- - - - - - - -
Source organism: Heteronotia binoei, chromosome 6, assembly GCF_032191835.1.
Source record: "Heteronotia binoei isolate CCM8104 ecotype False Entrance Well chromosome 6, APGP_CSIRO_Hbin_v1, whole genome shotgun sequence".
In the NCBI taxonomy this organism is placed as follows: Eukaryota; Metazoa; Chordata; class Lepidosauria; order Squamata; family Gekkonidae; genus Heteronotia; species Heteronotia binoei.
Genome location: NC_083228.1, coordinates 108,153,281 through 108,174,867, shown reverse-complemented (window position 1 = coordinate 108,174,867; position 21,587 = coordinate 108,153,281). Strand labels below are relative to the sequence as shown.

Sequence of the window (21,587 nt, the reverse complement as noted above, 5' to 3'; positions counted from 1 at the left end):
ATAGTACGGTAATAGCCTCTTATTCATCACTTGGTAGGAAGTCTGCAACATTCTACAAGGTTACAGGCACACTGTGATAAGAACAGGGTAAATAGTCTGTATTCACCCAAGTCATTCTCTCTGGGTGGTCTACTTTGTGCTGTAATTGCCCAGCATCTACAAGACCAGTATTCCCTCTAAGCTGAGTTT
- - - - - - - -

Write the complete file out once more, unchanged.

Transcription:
Source organism: Heteronotia binoei, chromosome 6, assembly GCF_032191835.1.
Source record: "Heteronotia binoei isolate CCM8104 ecotype False Entrance Well chromosome 6, APGP_CSIRO_Hbin_v1, whole genome shotgun sequence".
In the NCBI taxonomy this organism is placed as follows: Eukaryota; Metazoa; Chordata; class Lepidosauria; order Squamata; family Gekkonidae; genus Heteronotia; species Heteronotia binoei.
Genome location: NC_083228.1, coordinates 108,153,281 through 108,174,867, shown reverse-complemented (window position 1 = coordinate 108,174,867; position 21,587 = coordinate 108,153,281). Strand labels below are relative to the sequence as shown.

Sequence of the window (21,587 nt, the reverse complement as noted above, 5' to 3'; positions counted from 1 at the left end):
ATAGTACGGTAATAGCCTCTTATTCATCACTTGGTAGGAAGTCTGCAACATTCTACAAGGTTACAGGCACACTGTGATAAGAACAGGGTAAATAGTCTGTATTCACCCAAGTCATTCTCTCTGGGTGGTCTACTTTGTGCTGTAATTGCCCAGCATCTACAAGACCAGTATTCCCTCTAAGCTGAGTTT